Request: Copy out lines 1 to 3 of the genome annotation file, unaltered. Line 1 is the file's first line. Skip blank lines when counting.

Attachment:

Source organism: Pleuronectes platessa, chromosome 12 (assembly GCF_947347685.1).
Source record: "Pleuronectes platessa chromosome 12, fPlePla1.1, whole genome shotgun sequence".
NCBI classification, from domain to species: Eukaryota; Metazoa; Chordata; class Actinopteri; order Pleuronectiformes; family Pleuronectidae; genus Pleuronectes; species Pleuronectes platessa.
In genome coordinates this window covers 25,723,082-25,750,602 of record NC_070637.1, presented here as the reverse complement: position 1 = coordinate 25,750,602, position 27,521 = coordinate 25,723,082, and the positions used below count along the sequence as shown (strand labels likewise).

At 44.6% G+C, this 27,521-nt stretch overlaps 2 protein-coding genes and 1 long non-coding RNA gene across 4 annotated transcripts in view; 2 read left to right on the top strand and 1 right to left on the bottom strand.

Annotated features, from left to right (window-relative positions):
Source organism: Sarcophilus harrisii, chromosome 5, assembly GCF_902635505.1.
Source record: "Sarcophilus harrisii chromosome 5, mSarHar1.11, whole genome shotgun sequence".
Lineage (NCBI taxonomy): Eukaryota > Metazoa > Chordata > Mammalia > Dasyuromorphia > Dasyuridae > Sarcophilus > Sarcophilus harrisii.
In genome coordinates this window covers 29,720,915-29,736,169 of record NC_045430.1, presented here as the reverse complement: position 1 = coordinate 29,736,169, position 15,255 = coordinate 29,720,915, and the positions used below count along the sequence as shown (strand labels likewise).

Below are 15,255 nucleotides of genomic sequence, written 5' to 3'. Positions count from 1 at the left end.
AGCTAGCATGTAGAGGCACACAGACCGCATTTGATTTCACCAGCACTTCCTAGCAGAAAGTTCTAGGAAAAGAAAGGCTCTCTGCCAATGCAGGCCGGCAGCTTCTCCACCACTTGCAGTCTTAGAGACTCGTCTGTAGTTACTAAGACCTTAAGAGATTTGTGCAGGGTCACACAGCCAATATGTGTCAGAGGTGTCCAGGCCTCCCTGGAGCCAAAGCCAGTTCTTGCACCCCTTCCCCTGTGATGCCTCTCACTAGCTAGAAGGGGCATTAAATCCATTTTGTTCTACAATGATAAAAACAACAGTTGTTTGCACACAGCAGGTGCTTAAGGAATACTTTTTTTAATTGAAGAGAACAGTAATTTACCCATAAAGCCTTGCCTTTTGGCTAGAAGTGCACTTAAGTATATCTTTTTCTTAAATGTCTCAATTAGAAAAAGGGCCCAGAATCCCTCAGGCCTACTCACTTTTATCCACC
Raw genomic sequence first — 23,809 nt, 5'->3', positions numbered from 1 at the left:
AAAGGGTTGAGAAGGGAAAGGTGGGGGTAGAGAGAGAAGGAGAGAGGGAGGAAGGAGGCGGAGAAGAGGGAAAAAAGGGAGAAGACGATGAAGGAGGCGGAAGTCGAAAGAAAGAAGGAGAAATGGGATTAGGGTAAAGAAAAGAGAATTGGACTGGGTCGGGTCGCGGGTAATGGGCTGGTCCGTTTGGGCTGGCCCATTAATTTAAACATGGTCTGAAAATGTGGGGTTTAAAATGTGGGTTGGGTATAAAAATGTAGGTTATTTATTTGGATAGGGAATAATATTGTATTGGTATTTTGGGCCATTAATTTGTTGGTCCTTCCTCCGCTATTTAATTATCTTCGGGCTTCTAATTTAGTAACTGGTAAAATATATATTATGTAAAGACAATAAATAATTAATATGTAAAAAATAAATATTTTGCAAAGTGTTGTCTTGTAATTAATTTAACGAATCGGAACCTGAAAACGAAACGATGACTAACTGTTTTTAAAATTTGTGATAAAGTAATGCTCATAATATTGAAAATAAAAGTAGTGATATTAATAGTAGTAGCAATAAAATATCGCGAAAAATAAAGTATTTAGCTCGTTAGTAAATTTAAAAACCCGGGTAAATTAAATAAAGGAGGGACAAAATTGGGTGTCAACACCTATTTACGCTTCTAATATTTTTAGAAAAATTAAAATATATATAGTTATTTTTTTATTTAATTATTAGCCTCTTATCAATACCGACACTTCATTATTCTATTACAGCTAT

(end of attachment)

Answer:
Source organism: Pleuronectes platessa, chromosome 12 (assembly GCF_947347685.1).
Source record: "Pleuronectes platessa chromosome 12, fPlePla1.1, whole genome shotgun sequence".
NCBI classification, from domain to species: Eukaryota; Metazoa; Chordata; class Actinopteri; order Pleuronectiformes; family Pleuronectidae; genus Pleuronectes; species Pleuronectes platessa.